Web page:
Thus, the intensive package approach to agricultural development being tried out in India since the fifties had really nothing to do with technological efficacy. The policy in fact only expressed a political wish for a technology that would respond to these measures- a technology that would allow the concentration of resources and production in a few compact already surplus areas. The policy was asking for a technology that would achieve technologically what was achieved by the Britishers politically through the landlords – namely, responsiveness of agriculture to the needs of the industry and the market in preference to the life-needs of the cultivators.

In other words, the development sought for in he agricultural sector was not one that would primarily meet the needs of the rural population, but one that would provide resources and capital needed for the industrialization taking place in the urban centers. What was needed was to break the independence of the rural sector and bring it into increasing dependence on the urban sector; make it enter into increasing exchange relations with the latter- the terms of exchange being manipulated to be so unequal as to enable the urban sector to extract the maximum possible surplus from the rural sector. Thus, the need was for a certain technology to be introduced into the agricultural sector that would bring about such a transformation. No such technology was available at the time the intensive approach policy was being formulated and implemented.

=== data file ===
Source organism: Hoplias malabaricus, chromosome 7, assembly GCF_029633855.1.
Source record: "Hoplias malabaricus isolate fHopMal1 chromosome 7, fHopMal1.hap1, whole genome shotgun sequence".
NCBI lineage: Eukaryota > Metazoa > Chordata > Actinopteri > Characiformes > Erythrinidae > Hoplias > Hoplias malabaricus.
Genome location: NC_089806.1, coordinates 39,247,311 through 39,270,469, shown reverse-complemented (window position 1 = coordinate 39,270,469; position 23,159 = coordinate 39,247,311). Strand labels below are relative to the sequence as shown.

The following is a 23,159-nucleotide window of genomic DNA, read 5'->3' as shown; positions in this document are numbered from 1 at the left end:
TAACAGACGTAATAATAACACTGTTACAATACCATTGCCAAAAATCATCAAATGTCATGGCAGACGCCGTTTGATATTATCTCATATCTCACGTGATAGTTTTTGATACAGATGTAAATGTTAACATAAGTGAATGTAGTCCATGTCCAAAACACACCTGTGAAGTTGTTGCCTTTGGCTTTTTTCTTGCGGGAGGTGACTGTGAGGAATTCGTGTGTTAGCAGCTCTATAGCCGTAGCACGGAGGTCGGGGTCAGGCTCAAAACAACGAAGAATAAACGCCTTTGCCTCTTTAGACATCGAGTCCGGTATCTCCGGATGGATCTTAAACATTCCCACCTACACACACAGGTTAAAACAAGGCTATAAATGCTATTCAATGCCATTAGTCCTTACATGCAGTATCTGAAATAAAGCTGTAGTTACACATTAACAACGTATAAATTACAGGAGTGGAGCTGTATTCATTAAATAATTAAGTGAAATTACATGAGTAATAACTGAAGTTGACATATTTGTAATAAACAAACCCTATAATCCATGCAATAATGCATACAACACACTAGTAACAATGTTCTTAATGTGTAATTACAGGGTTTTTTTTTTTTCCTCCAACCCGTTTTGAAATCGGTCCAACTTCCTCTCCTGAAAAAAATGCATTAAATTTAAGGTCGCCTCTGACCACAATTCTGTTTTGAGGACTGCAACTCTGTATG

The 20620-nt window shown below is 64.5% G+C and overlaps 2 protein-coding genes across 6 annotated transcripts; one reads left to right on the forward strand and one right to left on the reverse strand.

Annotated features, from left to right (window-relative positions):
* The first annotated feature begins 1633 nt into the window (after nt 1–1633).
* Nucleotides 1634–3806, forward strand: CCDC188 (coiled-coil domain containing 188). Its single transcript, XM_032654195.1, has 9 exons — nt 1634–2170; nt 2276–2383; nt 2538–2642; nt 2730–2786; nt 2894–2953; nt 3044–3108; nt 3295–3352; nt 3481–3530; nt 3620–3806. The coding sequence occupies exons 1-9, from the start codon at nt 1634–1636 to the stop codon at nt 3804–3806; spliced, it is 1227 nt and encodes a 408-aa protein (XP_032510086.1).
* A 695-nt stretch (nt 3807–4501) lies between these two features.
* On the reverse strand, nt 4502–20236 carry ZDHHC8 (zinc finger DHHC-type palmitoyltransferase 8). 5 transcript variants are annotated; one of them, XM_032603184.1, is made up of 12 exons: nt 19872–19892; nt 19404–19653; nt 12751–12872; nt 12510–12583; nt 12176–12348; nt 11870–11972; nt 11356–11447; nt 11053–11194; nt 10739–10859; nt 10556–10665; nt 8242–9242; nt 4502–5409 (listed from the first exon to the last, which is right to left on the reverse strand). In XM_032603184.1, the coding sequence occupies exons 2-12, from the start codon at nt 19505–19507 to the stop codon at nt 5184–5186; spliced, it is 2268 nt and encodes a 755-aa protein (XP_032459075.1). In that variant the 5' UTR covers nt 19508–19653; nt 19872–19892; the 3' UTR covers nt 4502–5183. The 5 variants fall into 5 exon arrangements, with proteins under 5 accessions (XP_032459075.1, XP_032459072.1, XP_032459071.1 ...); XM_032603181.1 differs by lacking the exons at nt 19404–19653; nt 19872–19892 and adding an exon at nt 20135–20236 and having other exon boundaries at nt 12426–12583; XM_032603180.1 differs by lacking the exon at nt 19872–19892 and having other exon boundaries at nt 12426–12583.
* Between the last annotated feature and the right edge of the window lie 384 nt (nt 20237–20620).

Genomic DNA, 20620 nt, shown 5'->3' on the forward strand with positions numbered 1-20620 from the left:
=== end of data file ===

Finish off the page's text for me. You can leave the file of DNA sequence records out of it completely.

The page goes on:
By mid-sixties, however, such a technology became available in the form of new ‘miracle seeds’ that had proved successful in Mexico. These seeds were genetically selected to absorb huge doses of chemical fertilizers. Since these seeds had not evolved under natural conditions, they were susceptible to a number of pests and pathogens ad needed to be grown under the protective cover of pesticides. The new seeds also required new sophisticate practices for irrigation, tillage etc. This was just the ideal technology to fit the bill. It would make the policy of concentration of resources economically and technologically viable. At the same time it would make the agriculture critically dependent on industrial inputs like chemical fertilizers and pesticides, and make the cultivator dependent upon the urban expert for the knowledge of the correct agricultural practices, thus removing the “dangerous tendency” of self-sufficiency in the agriculture sector for good.